This was originally published in The Athletic...
Andy Dalton had his worst season last year by almost any measurement. But even as he posted career lows in completion percentage, yards-per-game, and QBR, he played a 10-game stretch from weeks three through 12 in which he completed just over 63 percent of his passes, had a passer rating of 103.2, threw 20 touchdowns and had just four interceptions. Those numbers aren’t eye-popping, and they weren’t accompanied by more Bengals wins than losses – they went just 5-5 during that stretch – but they illustrate that even in an otherwise down season, Dalton was still capable of playing, well, capably.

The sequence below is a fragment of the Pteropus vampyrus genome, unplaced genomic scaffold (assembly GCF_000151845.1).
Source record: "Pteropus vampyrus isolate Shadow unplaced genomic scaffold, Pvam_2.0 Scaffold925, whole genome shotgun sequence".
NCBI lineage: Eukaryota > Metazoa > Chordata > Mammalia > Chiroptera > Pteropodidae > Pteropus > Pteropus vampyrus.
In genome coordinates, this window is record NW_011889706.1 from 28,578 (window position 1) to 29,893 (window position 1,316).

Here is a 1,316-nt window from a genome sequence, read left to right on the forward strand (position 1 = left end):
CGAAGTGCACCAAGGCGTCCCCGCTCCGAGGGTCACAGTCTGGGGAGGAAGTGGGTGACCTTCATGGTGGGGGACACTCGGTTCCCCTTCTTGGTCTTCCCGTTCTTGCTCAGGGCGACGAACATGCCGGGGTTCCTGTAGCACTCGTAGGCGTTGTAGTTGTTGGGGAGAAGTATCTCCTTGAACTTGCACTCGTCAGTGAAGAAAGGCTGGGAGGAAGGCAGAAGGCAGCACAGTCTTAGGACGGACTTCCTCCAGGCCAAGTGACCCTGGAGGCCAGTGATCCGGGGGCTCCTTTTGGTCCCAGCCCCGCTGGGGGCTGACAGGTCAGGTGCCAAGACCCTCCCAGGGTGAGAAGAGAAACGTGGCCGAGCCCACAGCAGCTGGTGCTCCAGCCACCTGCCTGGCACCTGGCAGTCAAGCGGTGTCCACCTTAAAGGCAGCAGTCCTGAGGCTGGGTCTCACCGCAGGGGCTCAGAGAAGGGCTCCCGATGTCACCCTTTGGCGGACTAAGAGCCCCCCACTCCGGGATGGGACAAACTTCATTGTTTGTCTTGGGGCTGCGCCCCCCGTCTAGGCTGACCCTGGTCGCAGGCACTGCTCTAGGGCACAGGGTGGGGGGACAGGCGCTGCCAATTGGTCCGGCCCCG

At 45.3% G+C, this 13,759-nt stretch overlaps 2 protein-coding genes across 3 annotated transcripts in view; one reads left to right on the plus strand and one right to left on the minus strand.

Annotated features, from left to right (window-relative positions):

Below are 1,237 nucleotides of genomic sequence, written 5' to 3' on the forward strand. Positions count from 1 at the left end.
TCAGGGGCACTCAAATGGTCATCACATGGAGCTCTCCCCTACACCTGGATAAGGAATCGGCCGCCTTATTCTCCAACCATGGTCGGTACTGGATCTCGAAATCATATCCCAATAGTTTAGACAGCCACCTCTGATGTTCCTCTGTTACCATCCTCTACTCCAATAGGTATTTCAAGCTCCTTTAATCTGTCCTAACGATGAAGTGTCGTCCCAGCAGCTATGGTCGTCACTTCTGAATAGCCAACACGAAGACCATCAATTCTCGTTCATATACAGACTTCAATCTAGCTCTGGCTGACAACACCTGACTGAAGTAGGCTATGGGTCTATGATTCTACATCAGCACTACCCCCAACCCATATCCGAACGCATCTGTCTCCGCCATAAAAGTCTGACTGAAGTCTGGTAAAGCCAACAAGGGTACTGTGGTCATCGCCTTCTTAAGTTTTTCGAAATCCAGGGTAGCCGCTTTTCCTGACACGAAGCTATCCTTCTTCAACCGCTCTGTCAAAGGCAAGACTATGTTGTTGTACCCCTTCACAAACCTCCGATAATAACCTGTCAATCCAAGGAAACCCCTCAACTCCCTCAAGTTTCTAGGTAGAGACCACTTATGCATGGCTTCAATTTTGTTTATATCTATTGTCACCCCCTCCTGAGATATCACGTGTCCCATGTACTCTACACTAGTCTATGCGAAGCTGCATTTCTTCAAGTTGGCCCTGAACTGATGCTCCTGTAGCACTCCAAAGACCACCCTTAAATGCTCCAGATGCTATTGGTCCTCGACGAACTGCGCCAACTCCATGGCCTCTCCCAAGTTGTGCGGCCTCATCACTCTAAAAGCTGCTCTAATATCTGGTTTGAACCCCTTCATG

Consider the context of the season. The Bengals had the lowest-ranked offense in the NFL in 2017, with a porous offensive line, no consistent running game to speak of and aside from A.J. Green, no real playmakers among his passing targets. There was a change in offensive coordinator after two games as the team switched from the in-over-his-head Ken Zampese to Bill Lazor, who lacked the time to install a completely new offense.
And yet for a pretty sizable stretch, Dalton kept the Bengals offense at least marginally functional, helping his team’s record from completely cratering in what was an otherwise miserable season.
To read the entire piece, go to The Athletic.
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